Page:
December 28, 2003


Where U.S. Translates as Freedom (THOMAS L. FRIEDMAN, 12/28/03, NY Times)

I found the cure.

I found the cure to anti-Americanism: Come to Poland.

After two years of traveling almost exclusively to Western Europe and the Middle East, Poland feels like a geopolitical spa. I visited here for just three days and got two years of anti-American bruises massaged out of me. Get this: people here actually tell you they like America — without whispering. What has gotten into these people? Have all their subscriptions to Le Monde Diplomatique expired? Haven't they gotten the word from Berlin and Paris? No, they haven't. In fact, Poland is the antidote to European anti-Americanism. Poland is to France what Advil is to a pain in the neck. Or as Michael Mandelbaum, the Johns Hopkins foreign affairs specialist, remarked after visiting Poland: "Poland is the most pro-American country in the world — including the United States."

What's this all about? It starts with history and geography. There's nothing like living between Germany and Russia — which at different times have trampled Poland off the map — to make Poles the biggest advocates of a permanent U.S. military presence in Europe. Said Ewa Swiderska, 25, a Warsaw University student: "We are the small kid in school who is really happy to have the big guy be his friend — it's a nice feeling."

Even the nicest big kids though have a tendency to blow off the little kids when they're inconvenient. So we should formalize the Polish alliance with a bilateral trade agreement and defense pact.

Posted by Orrin Judd at December 28, 2003 9:30 AM

How about a clause in which they promise to keep their hands of Slovakia and Romania, too, as long as you're at it?

Posted by: Harry Eagar at December 28, 2003 3:00 PM

Still justifying Stalin?

Posted by: oj at December 28, 2003 3:20 PM

I quite doubt that wondering whether or not the more unsavory aspects of Polish history between 1919 and 1939 have been airbrushed from the collective Polish historical consciousness makes one an apologist for Stalin.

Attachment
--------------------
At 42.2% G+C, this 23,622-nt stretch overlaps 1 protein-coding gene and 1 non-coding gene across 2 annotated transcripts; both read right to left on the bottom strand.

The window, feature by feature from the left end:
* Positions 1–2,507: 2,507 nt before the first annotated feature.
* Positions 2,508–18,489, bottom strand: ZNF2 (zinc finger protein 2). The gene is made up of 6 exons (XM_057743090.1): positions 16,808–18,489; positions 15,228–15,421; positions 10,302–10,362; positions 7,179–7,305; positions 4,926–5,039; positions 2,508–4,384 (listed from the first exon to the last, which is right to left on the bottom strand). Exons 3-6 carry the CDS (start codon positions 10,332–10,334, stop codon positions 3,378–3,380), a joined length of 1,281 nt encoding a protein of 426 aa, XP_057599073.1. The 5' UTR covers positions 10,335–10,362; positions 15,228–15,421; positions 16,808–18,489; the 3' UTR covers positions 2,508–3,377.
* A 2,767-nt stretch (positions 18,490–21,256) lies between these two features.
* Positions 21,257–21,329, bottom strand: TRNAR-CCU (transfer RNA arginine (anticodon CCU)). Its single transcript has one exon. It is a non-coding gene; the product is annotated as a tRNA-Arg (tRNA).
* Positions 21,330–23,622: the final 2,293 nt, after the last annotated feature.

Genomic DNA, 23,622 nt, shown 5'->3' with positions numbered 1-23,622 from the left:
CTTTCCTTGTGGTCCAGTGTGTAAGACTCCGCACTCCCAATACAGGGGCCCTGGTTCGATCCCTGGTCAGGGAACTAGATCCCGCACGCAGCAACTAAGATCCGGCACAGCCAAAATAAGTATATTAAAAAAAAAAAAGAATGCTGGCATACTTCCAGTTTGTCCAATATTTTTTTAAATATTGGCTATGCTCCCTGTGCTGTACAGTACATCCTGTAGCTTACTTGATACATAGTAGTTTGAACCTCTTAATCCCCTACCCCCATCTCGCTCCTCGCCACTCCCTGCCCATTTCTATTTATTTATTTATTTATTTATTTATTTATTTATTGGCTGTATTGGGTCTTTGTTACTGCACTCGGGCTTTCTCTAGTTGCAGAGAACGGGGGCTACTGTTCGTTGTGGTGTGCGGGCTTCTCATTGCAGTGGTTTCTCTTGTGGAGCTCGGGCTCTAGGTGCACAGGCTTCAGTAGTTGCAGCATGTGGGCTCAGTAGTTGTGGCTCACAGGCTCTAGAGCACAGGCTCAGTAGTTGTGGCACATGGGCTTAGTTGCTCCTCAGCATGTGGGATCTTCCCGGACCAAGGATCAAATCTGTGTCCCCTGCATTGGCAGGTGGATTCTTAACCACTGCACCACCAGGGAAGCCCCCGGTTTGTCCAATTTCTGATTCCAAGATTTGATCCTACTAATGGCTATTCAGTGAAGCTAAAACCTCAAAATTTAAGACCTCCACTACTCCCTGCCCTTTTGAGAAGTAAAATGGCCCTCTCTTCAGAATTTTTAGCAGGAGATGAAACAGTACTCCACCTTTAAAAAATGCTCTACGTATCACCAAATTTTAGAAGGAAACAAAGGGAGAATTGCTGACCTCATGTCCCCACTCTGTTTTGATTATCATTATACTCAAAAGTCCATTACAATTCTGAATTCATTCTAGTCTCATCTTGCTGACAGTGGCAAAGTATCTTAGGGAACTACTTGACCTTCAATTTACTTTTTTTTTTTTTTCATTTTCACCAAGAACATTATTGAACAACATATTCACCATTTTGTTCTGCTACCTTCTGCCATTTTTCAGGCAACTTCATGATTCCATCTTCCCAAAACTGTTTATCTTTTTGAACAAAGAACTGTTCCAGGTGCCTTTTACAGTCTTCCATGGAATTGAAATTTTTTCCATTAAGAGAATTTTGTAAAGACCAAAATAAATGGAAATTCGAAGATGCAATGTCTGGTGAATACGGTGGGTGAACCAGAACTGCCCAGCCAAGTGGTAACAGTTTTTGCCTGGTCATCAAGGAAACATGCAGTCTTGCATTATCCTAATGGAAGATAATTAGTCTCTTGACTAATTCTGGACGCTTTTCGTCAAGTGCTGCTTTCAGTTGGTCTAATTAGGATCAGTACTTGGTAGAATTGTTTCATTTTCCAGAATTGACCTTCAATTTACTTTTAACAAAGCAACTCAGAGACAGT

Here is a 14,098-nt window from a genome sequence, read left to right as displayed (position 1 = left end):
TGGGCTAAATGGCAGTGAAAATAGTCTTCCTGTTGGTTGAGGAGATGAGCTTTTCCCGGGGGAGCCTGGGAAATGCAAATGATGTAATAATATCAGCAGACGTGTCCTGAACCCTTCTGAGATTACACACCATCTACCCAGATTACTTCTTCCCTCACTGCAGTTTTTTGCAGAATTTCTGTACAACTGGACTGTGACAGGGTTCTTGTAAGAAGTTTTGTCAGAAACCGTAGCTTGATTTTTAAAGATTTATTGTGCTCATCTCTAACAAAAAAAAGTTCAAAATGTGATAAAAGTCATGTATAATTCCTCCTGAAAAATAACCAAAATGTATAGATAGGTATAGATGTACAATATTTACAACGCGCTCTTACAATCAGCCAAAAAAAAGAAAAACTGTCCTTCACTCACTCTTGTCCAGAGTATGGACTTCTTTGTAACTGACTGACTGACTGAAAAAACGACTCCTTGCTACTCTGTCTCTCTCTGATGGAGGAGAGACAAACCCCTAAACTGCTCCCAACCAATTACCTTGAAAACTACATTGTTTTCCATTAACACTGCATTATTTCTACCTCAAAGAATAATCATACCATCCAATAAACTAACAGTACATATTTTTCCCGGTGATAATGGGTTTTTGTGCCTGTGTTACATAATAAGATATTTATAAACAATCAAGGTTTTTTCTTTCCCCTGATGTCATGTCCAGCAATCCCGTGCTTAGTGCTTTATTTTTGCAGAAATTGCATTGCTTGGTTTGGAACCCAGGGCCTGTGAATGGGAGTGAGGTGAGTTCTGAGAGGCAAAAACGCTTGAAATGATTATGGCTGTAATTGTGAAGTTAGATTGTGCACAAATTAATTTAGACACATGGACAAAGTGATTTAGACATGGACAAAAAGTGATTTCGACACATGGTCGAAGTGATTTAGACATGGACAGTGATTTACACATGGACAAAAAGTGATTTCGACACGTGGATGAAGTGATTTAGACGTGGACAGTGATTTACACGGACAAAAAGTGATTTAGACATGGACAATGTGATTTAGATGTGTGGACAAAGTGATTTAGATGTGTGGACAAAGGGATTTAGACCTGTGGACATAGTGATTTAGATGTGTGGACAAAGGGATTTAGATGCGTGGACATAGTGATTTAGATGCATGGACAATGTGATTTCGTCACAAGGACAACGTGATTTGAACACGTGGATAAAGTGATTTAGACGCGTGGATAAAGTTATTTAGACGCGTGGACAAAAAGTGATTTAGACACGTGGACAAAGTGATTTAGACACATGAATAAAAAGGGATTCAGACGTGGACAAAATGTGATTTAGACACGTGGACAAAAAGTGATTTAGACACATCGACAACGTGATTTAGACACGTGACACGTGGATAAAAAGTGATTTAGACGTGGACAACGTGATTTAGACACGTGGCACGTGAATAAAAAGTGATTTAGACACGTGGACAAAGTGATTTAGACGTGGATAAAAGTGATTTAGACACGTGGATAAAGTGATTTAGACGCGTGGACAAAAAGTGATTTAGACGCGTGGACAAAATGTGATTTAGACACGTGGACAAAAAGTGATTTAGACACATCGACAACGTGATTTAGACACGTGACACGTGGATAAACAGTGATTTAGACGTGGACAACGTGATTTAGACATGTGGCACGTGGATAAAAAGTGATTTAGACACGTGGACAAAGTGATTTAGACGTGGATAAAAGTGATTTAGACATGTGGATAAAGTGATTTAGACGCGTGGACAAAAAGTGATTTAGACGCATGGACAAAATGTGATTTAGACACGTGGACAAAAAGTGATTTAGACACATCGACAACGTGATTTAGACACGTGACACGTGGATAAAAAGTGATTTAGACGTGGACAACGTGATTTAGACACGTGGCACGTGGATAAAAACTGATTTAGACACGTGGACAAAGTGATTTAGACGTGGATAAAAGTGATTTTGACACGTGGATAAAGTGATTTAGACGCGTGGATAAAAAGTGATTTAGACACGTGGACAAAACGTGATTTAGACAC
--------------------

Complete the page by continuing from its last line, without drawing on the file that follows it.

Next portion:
And while the interwar years was a perilous period for all involved, especially for a new-old country wedged between traditional predators, if the Poles learn anything from that epoch, then more power to them.

Certainly, the Poles have suffered much. And one may hope that their faith in America is well placed. Still, it is no substitute for faith in themselves, charting what, one hopes, will prove to be a political path of virtue based in no small part on the extent of that suffering and the wisdom, hopefully, distilled from it.

Posted by: Barry Meislin at December 29, 2003 10:05 AM

With France and Germany trending down the
demographic sewer, it wouldn't be a surprise to
see in 20 years a robust and more European poland
just east of the Franco-German homeland.

Posted by: J.H. at December 29, 2003 10:24 AM

Stalin handed the Poles a great opportunity by sweeping the Germans out of east Europe. Then he prevented them from taking advantage.

He's dead now, you know.

I suspect the Poles are too romantic for self-government, but we'll see. My guess is that before long their foreign policy will be so enmeshed in the Uniate-Orthodox rivalries on their eastern border that they won't have time for anything else.

Then the German irredentists will start making trouble.

Posted by: Harry Eagar at December 29, 2003 2:13 PM

The Germans were only there because of Stalin cutting a deal with them.

Posted by: oj at December 29, 2003 4:32 PM


That's one of the silliest things I have ever heard>

Posted by: Tom C. Stamford,Ct. at December 29, 2003 10:27 PM

What, that Poles are romantic?

That Germans are self-pitying and grasping?

That the Uniates and Orthodox are permanent rivals?

Posted by: Harry Eagar at December 31, 2003 12:08 AM